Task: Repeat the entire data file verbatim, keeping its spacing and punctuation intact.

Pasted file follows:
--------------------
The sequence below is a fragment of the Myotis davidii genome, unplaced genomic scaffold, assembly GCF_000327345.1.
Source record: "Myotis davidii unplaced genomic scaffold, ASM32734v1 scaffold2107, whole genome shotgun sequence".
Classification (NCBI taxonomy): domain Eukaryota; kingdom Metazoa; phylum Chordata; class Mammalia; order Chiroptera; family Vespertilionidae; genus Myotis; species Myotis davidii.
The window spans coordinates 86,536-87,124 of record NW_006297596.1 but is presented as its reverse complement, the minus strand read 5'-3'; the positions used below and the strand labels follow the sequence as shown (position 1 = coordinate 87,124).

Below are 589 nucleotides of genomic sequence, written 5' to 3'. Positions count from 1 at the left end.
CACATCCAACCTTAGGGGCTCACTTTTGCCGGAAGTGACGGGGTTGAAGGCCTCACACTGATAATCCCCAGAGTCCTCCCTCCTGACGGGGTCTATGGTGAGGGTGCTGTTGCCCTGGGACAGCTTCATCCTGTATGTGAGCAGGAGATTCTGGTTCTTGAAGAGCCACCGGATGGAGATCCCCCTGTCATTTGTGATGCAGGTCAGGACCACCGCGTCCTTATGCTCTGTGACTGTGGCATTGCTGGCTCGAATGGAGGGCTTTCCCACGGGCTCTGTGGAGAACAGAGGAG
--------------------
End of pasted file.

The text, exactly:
The sequence below is a fragment of the Myotis davidii genome, unplaced genomic scaffold, assembly GCF_000327345.1.
Source record: "Myotis davidii unplaced genomic scaffold, ASM32734v1 scaffold2107, whole genome shotgun sequence".
Classification (NCBI taxonomy): domain Eukaryota; kingdom Metazoa; phylum Chordata; class Mammalia; order Chiroptera; family Vespertilionidae; genus Myotis; species Myotis davidii.
The window spans coordinates 86,536-87,124 of record NW_006297596.1 but is presented as its reverse complement, the minus strand read 5'-3'; the positions used below and the strand labels follow the sequence as shown (position 1 = coordinate 87,124).

Below are 589 nucleotides of genomic sequence, written 5' to 3'. Positions count from 1 at the left end.
CACATCCAACCTTAGGGGCTCACTTTTGCCGGAAGTGACGGGGTTGAAGGCCTCACACTGATAATCCCCAGAGTCCTCCCTCCTGACGGGGTCTATGGTGAGGGTGCTGTTGCCCTGGGACAGCTTCATCCTGTATGTGAGCAGGAGATTCTGGTTCTTGAAGAGCCACCGGATGGAGATCCCCCTGTCATTTGTGATGCAGGTCAGGACCACCGCGTCCTTATGCTCTGTGACTGTGGCATTGCTGGCTCGAATGGAGGGCTTTCCCACGGGCTCTGTGGAGAACAGAGGAG